The Canadian dollar closed sharply lower Wednesday amid positive U.S. housing data.
The currency dropped 0.34 of a cent to end at 89.86 cents (U.S.).
The U.S. dollar strengthened further mid-morning amid data showing that sales of new homes rebounded in January to the fastest pace in more than five years. The Commerce Department said sales of new homes increased 9.6 per cent last month to a seasonally adjusted annual rate of 468,000.
That came as a surprise to economists who had been forecasting a sales drop in January of around 4 per cent, due to winter storms in many parts of the country.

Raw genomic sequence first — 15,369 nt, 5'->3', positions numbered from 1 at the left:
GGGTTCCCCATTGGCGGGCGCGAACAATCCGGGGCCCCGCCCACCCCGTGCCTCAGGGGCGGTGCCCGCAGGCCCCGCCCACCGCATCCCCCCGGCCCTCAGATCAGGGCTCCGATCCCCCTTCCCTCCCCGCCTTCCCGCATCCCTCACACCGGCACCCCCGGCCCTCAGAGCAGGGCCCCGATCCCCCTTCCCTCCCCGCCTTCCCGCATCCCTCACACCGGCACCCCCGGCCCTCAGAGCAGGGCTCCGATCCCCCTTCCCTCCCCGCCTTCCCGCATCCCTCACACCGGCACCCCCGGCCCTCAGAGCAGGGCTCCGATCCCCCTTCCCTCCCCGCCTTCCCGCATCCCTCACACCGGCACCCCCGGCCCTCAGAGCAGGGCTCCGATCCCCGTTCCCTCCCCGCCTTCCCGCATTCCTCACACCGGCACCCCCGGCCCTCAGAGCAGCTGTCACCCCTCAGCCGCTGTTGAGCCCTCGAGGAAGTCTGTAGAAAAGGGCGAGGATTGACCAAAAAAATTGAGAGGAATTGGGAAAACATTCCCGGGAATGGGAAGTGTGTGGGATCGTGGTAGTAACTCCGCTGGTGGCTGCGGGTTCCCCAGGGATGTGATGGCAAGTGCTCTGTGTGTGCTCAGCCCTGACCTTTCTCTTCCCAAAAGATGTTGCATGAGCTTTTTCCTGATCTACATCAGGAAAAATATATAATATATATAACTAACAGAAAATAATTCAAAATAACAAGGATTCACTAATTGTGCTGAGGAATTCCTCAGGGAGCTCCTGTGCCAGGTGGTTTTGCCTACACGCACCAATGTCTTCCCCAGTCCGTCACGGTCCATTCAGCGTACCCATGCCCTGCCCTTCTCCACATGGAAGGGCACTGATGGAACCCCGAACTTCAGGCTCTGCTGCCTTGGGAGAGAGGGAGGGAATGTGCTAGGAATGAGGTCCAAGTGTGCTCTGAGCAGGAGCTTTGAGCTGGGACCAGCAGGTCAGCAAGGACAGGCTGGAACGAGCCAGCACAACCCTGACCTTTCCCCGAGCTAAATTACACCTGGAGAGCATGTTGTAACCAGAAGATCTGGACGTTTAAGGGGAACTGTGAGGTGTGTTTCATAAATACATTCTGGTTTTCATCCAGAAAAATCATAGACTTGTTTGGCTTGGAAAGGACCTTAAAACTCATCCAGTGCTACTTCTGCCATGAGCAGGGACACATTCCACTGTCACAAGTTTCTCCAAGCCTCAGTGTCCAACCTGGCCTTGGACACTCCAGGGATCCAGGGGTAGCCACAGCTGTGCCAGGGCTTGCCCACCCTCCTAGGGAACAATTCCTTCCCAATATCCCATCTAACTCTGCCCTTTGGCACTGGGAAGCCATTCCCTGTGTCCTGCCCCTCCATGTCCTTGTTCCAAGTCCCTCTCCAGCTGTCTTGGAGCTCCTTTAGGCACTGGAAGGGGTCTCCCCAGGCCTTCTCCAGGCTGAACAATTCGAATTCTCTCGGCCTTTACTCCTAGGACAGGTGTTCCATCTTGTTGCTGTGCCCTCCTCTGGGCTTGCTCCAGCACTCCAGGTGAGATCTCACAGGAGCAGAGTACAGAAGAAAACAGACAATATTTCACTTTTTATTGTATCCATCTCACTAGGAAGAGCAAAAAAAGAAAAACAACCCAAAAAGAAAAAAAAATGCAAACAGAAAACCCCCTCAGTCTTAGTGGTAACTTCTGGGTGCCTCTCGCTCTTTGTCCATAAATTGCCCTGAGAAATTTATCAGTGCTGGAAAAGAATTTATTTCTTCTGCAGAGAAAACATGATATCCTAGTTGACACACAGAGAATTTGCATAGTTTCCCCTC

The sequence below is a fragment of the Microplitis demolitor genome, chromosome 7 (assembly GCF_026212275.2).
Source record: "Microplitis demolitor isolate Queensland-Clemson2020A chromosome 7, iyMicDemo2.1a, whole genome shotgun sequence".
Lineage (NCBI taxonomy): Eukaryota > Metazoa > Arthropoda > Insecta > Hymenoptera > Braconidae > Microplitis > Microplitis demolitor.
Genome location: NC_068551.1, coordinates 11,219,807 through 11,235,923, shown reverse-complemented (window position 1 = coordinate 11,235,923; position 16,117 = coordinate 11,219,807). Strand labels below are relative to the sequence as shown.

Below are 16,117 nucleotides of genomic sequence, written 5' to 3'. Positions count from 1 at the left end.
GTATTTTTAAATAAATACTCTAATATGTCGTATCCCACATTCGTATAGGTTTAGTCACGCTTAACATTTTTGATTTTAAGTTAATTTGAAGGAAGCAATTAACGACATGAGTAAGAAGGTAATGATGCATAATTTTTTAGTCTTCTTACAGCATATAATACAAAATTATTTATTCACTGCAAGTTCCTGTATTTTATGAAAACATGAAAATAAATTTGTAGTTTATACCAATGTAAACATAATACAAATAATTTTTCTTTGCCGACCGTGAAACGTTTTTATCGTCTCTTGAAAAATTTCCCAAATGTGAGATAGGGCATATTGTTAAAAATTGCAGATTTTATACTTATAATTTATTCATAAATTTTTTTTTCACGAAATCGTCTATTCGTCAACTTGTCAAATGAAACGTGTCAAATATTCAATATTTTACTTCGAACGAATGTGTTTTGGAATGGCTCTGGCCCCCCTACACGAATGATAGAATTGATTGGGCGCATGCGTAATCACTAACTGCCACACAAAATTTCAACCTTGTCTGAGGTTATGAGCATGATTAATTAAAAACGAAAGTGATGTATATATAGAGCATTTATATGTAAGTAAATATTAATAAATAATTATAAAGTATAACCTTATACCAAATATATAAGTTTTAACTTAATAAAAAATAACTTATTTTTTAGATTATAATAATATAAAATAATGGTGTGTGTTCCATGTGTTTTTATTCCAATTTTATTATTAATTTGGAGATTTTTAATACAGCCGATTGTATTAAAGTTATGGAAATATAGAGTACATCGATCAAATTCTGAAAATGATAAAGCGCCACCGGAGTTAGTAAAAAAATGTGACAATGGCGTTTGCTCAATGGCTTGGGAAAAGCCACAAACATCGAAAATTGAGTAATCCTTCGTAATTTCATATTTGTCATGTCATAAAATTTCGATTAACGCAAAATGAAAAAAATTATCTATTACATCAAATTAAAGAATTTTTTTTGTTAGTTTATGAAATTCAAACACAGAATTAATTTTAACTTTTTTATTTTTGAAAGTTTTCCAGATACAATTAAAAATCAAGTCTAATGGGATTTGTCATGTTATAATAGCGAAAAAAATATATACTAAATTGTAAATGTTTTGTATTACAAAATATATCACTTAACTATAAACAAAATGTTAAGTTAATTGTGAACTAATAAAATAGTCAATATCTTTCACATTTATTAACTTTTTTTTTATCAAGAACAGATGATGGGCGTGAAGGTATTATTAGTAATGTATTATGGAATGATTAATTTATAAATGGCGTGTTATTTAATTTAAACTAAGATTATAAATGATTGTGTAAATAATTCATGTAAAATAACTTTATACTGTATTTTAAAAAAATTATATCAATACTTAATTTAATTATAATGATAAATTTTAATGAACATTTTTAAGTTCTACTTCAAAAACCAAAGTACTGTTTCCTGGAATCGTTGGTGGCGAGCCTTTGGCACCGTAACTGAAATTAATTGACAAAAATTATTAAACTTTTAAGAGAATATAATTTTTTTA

The dollar also strengthened ahead of remarks Thursday from Federal Reserve chair Janet Yellen, whose appearance in front of the Senate's banking committee was delayed earlier this month due to a winter storm.
Traders also looked ahead to other key data coming out over the next few days.
In Canada, the current account balance for the fourth quarter will be released on Thursday, while the latest gross domestic product figures will be out on Friday.
Beyond that, traders are also awaiting next week's interest rate announcement from the Bank of Canada and Canadian and U.S. jobs data.
Commodity prices were mixed with the April crude contract in New York up 76 cents to $102.59 a barrel.
March copper was down 1 cent at $3.25 a pound while April bullion fell $14.70 to $1,328 an ounce.